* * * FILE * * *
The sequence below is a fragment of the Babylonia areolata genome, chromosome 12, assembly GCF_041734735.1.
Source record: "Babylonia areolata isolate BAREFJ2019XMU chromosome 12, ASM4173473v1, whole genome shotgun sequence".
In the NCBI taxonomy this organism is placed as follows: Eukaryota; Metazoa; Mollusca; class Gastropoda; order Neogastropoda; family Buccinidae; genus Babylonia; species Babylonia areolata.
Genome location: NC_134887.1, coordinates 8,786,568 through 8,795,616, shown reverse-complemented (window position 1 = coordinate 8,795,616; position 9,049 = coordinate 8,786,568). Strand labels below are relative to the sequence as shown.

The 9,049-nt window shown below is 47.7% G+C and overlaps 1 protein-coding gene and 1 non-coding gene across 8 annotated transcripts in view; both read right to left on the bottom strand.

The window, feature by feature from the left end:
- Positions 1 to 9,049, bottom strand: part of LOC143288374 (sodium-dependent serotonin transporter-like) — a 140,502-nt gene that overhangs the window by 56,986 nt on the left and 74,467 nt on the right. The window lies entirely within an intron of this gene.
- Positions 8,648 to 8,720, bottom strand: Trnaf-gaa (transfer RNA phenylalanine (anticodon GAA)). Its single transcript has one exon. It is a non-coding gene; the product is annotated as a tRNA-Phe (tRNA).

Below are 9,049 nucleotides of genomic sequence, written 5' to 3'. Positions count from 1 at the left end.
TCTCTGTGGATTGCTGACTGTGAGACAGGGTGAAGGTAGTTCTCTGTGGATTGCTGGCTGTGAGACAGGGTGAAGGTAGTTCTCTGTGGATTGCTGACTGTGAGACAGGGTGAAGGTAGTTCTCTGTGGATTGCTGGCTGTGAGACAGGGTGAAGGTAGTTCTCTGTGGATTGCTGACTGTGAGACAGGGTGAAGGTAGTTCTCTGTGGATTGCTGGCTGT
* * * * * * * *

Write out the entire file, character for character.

The sequence below is a fragment of the Babylonia areolata genome, chromosome 12, assembly GCF_041734735.1.
Source record: "Babylonia areolata isolate BAREFJ2019XMU chromosome 12, ASM4173473v1, whole genome shotgun sequence".
In the NCBI taxonomy this organism is placed as follows: Eukaryota; Metazoa; Mollusca; class Gastropoda; order Neogastropoda; family Buccinidae; genus Babylonia; species Babylonia areolata.
Genome location: NC_134887.1, coordinates 8,786,568 through 8,795,616, shown reverse-complemented (window position 1 = coordinate 8,795,616; position 9,049 = coordinate 8,786,568). Strand labels below are relative to the sequence as shown.

The 9,049-nt window shown below is 47.7% G+C and overlaps 1 protein-coding gene and 1 non-coding gene across 8 annotated transcripts in view; both read right to left on the bottom strand.

The window, feature by feature from the left end:
- Positions 1 to 9,049, bottom strand: part of LOC143288374 (sodium-dependent serotonin transporter-like) — a 140,502-nt gene that overhangs the window by 56,986 nt on the left and 74,467 nt on the right. The window lies entirely within an intron of this gene.
- Positions 8,648 to 8,720, bottom strand: Trnaf-gaa (transfer RNA phenylalanine (anticodon GAA)). Its single transcript has one exon. It is a non-coding gene; the product is annotated as a tRNA-Phe (tRNA).

Below are 9,049 nucleotides of genomic sequence, written 5' to 3'. Positions count from 1 at the left end.
TCTCTGTGGATTGCTGACTGTGAGACAGGGTGAAGGTAGTTCTCTGTGGATTGCTGGCTGTGAGACAGGGTGAAGGTAGTTCTCTGTGGATTGCTGACTGTGAGACAGGGTGAAGGTAGTTCTCTGTGGATTGCTGGCTGTGAGACAGGGTGAAGGTAGTTCTCTGTGGATTGCTGACTGTGAGACAGGGTGAAGGTAGTTCTCTGTGGATTGCTGGCTGT